Yankees

Yankees: Their 2017 season does not require an epitaph

The Yankees 2017 season, following last night’s loss and a chance to appear in the World Series, does not require an epitaph. Nor does it need a psalm, or a song of praise applauding the 25 players who occupied the Yankees clubhouse for 175 games this season. All that happened here is for one night; the other team was better.

The Yankees, unlike the underachieving Chicago Cubs, Washington Nationals, Boston Red Sox, and Cleveland Indians can return to Yankees Stadium to unpack their lockers, pick up their mail, and maybe grab a couple of keepsakes to bring home to show their kids with no regrets and no tears goodbye.


To be sure, someone like Todd Frazier might have a thought or two about the ball he hit that looked like a home run until it wasn’t. And maybe CC Sabathia would like to have the pitch back he threw to Evan Gattis that did go for a home run. Ditto Tommy Kahnle who was victimized by that little gnat, Jose Altuve, who plays baseball on a level unseen in decades when Pete Rose wore a uniform.

But none of these moments have anything to do with the Yankees and everything to do with the Houston Astros. Because, and especially in the crapshoot called the playoffs, sometimes, in baseball, you just have to tip your cap to the other team and say, you can count on seeing us again next season.

Consider too what Brian McCann, who delivered the deciding double against his former team, told Scott Lauber of ESPN following the game:

Brian McCann said he took no additional pleasure in beating his former team, the Yankees, who traded him to the Astros last November as part of their rebuild. “I love that organization,” McCann said. “I have lifelong friends over there that I’ll be talking to when I’m in my 70s and 80s.”ESPN.com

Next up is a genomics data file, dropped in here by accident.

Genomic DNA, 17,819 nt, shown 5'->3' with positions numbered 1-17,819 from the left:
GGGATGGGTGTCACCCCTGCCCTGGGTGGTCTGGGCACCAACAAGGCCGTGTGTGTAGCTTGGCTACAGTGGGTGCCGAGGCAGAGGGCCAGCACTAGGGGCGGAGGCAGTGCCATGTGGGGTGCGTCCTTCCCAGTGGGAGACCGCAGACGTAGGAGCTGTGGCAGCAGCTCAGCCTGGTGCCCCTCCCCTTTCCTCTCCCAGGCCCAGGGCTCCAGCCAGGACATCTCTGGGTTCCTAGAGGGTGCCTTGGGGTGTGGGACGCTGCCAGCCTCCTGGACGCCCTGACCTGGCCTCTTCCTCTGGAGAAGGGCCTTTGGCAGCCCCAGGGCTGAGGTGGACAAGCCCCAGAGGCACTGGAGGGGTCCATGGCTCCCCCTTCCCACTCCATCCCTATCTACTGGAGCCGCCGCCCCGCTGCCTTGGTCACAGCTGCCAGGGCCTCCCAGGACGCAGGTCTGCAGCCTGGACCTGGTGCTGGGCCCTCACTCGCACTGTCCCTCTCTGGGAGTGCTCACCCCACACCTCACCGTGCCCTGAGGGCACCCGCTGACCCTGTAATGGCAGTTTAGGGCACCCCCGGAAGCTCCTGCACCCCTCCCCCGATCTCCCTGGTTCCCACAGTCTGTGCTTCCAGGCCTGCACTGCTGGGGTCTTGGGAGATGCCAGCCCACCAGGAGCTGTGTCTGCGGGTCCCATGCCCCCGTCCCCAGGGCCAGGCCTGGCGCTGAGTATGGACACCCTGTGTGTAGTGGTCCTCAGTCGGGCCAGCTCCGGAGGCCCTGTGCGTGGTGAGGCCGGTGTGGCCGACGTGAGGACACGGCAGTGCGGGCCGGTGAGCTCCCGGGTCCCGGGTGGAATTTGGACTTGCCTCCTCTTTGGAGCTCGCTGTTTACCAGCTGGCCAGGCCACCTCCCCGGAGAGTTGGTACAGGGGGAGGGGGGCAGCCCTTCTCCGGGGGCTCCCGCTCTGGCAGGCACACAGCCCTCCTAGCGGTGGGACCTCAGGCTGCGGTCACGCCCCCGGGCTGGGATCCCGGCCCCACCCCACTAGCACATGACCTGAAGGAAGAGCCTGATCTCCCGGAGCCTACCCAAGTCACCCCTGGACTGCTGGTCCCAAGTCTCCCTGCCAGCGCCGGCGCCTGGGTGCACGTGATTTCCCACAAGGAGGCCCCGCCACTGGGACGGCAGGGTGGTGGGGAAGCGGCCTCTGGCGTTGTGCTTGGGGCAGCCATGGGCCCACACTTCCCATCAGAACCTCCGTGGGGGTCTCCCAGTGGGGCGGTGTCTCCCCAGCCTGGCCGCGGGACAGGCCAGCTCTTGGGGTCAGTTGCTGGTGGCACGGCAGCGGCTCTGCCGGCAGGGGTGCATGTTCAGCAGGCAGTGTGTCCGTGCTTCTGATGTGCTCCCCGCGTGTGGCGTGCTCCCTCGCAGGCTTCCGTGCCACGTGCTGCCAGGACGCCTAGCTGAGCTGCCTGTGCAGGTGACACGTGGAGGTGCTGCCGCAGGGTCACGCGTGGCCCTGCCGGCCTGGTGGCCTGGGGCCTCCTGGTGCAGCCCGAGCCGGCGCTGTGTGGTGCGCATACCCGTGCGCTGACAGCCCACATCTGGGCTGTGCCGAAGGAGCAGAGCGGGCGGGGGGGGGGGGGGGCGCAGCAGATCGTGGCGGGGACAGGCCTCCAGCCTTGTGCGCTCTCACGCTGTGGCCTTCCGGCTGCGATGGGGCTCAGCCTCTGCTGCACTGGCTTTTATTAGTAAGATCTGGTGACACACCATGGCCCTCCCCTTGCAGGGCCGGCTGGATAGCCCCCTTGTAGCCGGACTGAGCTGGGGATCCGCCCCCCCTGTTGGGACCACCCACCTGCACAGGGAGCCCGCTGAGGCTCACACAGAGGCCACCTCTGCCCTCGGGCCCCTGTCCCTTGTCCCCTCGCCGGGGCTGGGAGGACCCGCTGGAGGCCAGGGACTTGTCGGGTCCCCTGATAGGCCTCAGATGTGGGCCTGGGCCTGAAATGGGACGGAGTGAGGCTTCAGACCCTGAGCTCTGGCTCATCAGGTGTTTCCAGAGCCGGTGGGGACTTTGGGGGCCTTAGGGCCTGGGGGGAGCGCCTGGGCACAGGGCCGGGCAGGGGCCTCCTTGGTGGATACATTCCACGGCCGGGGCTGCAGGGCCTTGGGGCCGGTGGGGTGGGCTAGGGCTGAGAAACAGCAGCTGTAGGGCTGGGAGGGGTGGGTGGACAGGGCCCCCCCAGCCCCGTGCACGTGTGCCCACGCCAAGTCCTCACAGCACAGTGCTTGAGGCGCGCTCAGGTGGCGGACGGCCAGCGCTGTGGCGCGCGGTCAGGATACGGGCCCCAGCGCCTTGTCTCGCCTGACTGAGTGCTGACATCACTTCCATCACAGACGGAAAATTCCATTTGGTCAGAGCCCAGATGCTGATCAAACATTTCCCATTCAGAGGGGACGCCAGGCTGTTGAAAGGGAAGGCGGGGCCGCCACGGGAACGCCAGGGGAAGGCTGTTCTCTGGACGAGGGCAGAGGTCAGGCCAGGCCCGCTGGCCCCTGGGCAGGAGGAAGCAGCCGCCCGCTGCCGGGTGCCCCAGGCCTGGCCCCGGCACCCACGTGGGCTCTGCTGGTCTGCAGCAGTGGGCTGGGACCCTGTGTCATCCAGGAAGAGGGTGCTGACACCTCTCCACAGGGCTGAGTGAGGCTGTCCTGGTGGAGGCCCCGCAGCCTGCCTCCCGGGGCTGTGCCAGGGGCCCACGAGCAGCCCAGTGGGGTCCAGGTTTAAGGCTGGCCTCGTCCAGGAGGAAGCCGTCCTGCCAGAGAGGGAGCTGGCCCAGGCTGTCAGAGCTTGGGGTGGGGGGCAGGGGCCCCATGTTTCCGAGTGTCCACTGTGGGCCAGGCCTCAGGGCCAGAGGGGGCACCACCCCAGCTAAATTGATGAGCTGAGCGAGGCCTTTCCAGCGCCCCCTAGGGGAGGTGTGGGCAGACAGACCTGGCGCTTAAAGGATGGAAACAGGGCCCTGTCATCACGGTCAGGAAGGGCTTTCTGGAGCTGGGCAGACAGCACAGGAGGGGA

McCann Nails It

And if we are compelled to put a tag on the 2017 Yankees, McCann did it for us when he used the word “organization” in describing¬†his time with the team. From the top down, few, if any, teams have a better organization than the New York Yankees.

Unlike, for instance, his dad, Hal Steinbrenner, the Yankees principal owner, handed over the keys to the team to his General Manager, Brian Cashman, allowing him to collect the 25 best players he could find. And then once Cashman did his job (splendidly), he turned the keys over to the Yankees manager, Joe Girardi, to direct the team as he saw fit. And that became the genesis of the 2017 Yankees.

From there, the players took over. With a blend of seasoned veterans like Sabathia, Brett Gardner, Chase Headley, David Robertson, and for a precious few games, Matt Holliday, this core led the team by example. They gave stability to a team stacked with young and athletic talent showing the way through a long and arduous season filled with ups and downs, personal failure, and, in the end, retribution.

I have said all along that baseball, unlike any other professional sport, is a game accented by failure. Consider, for example, that the best hitters in baseball who make it to the Hall of Fame, fail seven of every ten at-bats. This Yankees team was unable to play .500 ball for two-and-a-half months of the season. Only to come back and produce a September which propelled them all the way to the seventh game of the ALCS. Retribution for a team that, indeed, was counted out by nearly all the pundits.

The Yankees Turn The Page

The team that returns to Spring Training in February will not be the same team. There will be personnel changes starting perhaps even at the top with decisions on the contracts for Cashman and Girardi. The fate of players like Todd Frazier, Masahiro Tanaka, and CC Sabathia will also enter the mix. But the core of Aaron Judge, Didi Gregorius, Gary Sanchez, Starlin Castro, Luis Severino, Jordan Montgomery, and Greg Bird will return.



And if you were looking for a silver lining in the Yankees loss last night, look no further than that group of players the organization has put together. Because that’s all, we need to know about the 2017 Yankees.

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